Norwegian Cruise Line is Australia bound, and in a big way, too.
The recent delivery of Norwegian Escape from Germany’s Meyer Werft shipyard marked something of a watershed for Norwegian Cruise Line; she was nothing less than the fourth, 150,000 ton plus mega ship delivered to the company since 2010- an event that few would have foreseen even ten years earlier.
First off came the one of a kind Norwegian Epic, delivered from STX France in 2010, and only recently just refurbished in Southampton. Then came a trio of vessels from Germany; the Breakaway class sisters, Norwegian Breakaway and Norwegian Getaway. And, finally, as noted above, the line took delivery of the ‘improved’ Breakaway class vessel, Norwegian Escape, as recently as October.
A second ship in that series has now been allocated to the burgeoning Chinese market. Another projected ship will be given the name of Norwegian Bliss, but she will not see the light of day for a few years.
Singapore beckons for the Norwegian Star
Thus, 2016 will mark a hiatus in the delivery of new ships to Norwegian Cruise Line. But that should not imply any loss of momentum for the line- now under the guiding hand of industry veteran, Frank Del Rio. Quite the contrary, in fact.
2016 will see the line expand its global offerings on a scale never seen before. Following on from her usual season in Northern Europe, the Norwegian Star will make her away down to Australia, offering some first ever Mediterranean cruises en route. Sailing via Singapore, the 2001 built ship will operate a full season of voyages in and around the Antipodes.
Next winter, Norwegian Sun will showcase a series of cruises down and along the east coast of South America. Always a trailblazer within the Norwegian fleet, the popular ship- another 2001 veteran- will offer a series of voyages between Rio De Janeiro and Buenos Aires, ranging from seven to ten days’ duration. There will also be some longer trips in the same region.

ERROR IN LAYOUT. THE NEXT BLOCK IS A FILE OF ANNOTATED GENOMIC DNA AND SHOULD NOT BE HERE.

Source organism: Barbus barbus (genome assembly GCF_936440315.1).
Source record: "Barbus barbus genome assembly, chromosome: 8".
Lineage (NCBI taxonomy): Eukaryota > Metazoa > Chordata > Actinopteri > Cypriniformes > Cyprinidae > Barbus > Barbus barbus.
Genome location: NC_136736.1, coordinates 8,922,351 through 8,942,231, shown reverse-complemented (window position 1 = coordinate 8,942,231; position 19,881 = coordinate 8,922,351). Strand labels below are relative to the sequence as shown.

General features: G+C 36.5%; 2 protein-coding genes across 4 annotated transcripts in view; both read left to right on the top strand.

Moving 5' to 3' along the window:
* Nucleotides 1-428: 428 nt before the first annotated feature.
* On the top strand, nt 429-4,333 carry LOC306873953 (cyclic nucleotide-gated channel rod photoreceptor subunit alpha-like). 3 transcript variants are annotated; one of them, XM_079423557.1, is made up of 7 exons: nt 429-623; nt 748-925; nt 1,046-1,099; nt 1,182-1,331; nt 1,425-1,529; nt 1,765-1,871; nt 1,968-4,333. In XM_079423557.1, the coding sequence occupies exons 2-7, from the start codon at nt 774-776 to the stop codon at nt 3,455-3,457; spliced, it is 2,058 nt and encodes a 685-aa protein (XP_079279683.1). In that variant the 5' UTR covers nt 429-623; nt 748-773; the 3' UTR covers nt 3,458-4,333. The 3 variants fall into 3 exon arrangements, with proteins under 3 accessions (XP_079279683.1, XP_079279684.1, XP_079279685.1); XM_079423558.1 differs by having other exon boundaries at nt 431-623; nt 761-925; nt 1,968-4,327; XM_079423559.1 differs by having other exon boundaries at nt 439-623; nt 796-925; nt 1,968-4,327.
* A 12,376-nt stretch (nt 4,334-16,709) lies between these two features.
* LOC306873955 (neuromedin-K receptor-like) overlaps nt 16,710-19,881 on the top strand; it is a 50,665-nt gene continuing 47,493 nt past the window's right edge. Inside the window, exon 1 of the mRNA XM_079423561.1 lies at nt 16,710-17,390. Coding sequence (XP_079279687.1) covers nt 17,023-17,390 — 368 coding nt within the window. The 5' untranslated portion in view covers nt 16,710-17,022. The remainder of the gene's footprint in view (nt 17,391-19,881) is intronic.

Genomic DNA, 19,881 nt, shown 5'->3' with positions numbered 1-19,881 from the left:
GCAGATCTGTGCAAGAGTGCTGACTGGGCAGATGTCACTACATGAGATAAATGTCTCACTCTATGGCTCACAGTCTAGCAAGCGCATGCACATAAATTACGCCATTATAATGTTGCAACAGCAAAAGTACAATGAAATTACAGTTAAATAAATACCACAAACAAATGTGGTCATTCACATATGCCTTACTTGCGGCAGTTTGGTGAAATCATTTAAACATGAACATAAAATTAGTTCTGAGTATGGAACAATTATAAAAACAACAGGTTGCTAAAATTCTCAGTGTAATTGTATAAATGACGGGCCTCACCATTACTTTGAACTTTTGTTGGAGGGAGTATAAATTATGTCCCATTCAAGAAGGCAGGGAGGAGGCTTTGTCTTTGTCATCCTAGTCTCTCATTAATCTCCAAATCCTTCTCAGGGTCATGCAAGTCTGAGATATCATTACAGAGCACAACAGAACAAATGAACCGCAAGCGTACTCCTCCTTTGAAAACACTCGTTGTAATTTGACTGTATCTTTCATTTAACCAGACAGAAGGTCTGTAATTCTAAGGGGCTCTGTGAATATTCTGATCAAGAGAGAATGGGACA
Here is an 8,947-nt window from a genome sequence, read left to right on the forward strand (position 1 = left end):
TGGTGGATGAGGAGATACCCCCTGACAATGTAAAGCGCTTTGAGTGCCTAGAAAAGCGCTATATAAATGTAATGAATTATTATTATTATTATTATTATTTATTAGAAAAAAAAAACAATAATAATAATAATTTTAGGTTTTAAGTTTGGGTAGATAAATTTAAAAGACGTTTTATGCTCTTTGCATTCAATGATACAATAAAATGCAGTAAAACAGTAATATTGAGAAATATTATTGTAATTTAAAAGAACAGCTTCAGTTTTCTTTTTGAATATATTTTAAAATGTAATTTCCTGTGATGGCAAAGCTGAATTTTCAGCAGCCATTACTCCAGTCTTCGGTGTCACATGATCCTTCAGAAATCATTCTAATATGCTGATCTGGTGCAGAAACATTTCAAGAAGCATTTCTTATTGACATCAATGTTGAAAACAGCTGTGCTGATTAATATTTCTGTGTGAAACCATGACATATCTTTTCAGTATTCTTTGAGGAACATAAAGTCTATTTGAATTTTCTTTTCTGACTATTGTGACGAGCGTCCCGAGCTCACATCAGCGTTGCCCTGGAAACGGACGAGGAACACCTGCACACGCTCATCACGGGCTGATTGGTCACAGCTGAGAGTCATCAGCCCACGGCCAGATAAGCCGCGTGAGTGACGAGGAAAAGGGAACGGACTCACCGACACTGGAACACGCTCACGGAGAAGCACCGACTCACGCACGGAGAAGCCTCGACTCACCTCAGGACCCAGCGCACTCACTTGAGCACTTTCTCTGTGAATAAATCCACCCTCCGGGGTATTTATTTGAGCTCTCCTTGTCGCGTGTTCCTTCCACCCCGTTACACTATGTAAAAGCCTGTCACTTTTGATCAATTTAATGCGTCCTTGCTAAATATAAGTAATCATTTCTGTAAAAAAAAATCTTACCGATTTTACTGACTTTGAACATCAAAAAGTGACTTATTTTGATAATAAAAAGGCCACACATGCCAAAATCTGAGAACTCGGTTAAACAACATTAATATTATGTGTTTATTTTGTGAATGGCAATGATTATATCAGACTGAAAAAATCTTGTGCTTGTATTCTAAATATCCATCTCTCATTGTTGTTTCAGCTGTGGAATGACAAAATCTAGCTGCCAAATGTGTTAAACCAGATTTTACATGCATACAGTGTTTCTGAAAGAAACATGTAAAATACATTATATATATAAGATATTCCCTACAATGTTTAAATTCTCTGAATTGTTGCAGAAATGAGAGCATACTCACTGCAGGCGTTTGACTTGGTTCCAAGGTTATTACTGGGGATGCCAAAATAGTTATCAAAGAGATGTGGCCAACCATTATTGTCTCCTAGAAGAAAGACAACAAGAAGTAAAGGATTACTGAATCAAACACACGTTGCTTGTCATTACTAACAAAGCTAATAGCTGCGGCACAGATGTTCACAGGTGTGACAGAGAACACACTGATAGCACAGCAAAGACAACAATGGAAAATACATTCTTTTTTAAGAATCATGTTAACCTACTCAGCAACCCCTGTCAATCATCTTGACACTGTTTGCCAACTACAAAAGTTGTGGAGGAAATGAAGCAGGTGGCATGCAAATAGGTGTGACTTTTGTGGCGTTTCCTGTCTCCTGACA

Like Kevin Sheehan before him, Frank Del Rio has thus far made no commitment to supply the home based UK market with a year round, dedicated ship. But he has reversed one of his predecessor’s prime deployments in the year round Mediterranean market.
Norwegian is going global for 2016
Last year, many people were surprised by the news that the company’s two dedicated, year round Europe ships- Norwegian Jade and Norwegian Spirit- would be replaced by the giant Norwegian Epic, which was to be based year round in Barcelona. The two smaller ships would be sent back to the more benign, year round waters of the Caribbean.
Now we learn that, after just this one current season sailing year round, the Norwegian Epic will return to the Caribbean- to be replaced by Norwegian Spirit once again. And, in another twist, Norwegian Jade will also return to Europe for seasonal summer sailings, mainly around Italy and the Greek Islands.
Atrium lobby on the Norwegian Spirit
Personally, I’m delighted to welcome the beautiful, hugely under promoted Norwegian Spirit back to our shores. Her raffish oriental decor and beautiful stepped terrace decks make her one of the most distinctive and appealing ships sailing these waters year round.
As for Bermuda and Alaska, Norwegian retains a strong, seasonal, multi ship deployment. There are also year round sailings to the Caribbean. And, for 2016, the Norwegian Sky is going to all inclusive pricing on her short, three and four day round trip sailings from Miami to the Bahamas.
I just wish that Norwegian would create some more upbeat, short haul routes for the Norwegian Sky. While her short cruises make for great little breakaways, they have become pretty much pedestrian, and far too predictable for a lot of people.
Great Stirrup Cay, Bahamas
Frankly, many people are sick and tired of Nassau, a place that has a very brittle charm at best. Ditto Freeport. Sure, Great Stirrup Cay has been massively enhanced recently, but is that one call alluring enough to book for alone?
A few years back, Norwegian were offering some great, five night cruises from Miami that took in both Grand Cayman and Cozumel. Now might be a good time to consider reviving this route, using the Norwegian Sky.
At the very least, why not vary the current, four night itinerary to include Key West every second week, and maybe even Cozumel as well? My feeling is that Norwegian really are missing the boat on this one- pun wholly intentional.
Perhaps such ideas are already under consideration, who knows?
But one thing that is for sure; it really is nice to see Norwegian making real, palpable headway again after playing second fiddle to the likes of Carnival and Royal Caribbean for such a long time. The future of the innovators of Caribbean fly cruising is one that I will follow with interest.
As ever, stay tuned.